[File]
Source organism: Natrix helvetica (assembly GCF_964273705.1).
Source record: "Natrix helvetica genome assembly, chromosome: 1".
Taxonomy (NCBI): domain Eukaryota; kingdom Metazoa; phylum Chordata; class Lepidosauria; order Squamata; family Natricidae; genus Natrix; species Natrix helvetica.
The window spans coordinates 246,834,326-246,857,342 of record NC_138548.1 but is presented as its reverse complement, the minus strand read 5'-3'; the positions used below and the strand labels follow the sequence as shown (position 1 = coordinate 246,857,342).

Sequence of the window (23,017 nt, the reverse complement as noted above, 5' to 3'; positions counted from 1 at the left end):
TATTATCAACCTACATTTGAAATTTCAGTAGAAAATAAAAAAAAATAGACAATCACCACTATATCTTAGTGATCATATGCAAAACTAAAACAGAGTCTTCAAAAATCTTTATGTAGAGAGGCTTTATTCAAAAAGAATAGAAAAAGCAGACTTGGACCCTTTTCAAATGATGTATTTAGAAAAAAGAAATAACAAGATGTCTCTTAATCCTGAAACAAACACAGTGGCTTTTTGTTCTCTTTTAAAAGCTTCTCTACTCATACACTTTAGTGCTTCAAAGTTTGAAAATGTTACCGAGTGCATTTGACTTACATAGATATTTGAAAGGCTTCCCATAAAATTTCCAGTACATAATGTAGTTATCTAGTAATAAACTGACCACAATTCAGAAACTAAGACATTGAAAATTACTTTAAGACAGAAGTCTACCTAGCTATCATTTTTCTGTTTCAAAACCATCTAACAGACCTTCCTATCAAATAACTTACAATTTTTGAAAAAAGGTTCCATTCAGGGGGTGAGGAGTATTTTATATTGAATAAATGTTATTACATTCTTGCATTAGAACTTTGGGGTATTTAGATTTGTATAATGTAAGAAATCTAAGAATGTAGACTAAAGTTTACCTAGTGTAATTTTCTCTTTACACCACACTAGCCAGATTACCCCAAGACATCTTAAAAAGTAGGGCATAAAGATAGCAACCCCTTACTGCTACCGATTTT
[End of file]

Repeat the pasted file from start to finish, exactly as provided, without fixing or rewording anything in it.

Source organism: Natrix helvetica (assembly GCF_964273705.1).
Source record: "Natrix helvetica genome assembly, chromosome: 1".
Taxonomy (NCBI): domain Eukaryota; kingdom Metazoa; phylum Chordata; class Lepidosauria; order Squamata; family Natricidae; genus Natrix; species Natrix helvetica.
The window spans coordinates 246,834,326-246,857,342 of record NC_138548.1 but is presented as its reverse complement, the minus strand read 5'-3'; the positions used below and the strand labels follow the sequence as shown (position 1 = coordinate 246,857,342).

Sequence of the window (23,017 nt, the reverse complement as noted above, 5' to 3'; positions counted from 1 at the left end):
TATTATCAACCTACATTTGAAATTTCAGTAGAAAATAAAAAAAAATAGACAATCACCACTATATCTTAGTGATCATATGCAAAACTAAAACAGAGTCTTCAAAAATCTTTATGTAGAGAGGCTTTATTCAAAAAGAATAGAAAAAGCAGACTTGGACCCTTTTCAAATGATGTATTTAGAAAAAAGAAATAACAAGATGTCTCTTAATCCTGAAACAAACACAGTGGCTTTTTGTTCTCTTTTAAAAGCTTCTCTACTCATACACTTTAGTGCTTCAAAGTTTGAAAATGTTACCGAGTGCATTTGACTTACATAGATATTTGAAAGGCTTCCCATAAAATTTCCAGTACATAATGTAGTTATCTAGTAATAAACTGACCACAATTCAGAAACTAAGACATTGAAAATTACTTTAAGACAGAAGTCTACCTAGCTATCATTTTTCTGTTTCAAAACCATCTAACAGACCTTCCTATCAAATAACTTACAATTTTTGAAAAAAGGTTCCATTCAGGGGGTGAGGAGTATTTTATATTGAATAAATGTTATTACATTCTTGCATTAGAACTTTGGGGTATTTAGATTTGTATAATGTAAGAAATCTAAGAATGTAGACTAAAGTTTACCTAGTGTAATTTTCTCTTTACACCACACTAGCCAGATTACCCCAAGACATCTTAAAAAGTAGGGCATAAAGATAGCAACCCCTTACTGCTACCGATTTT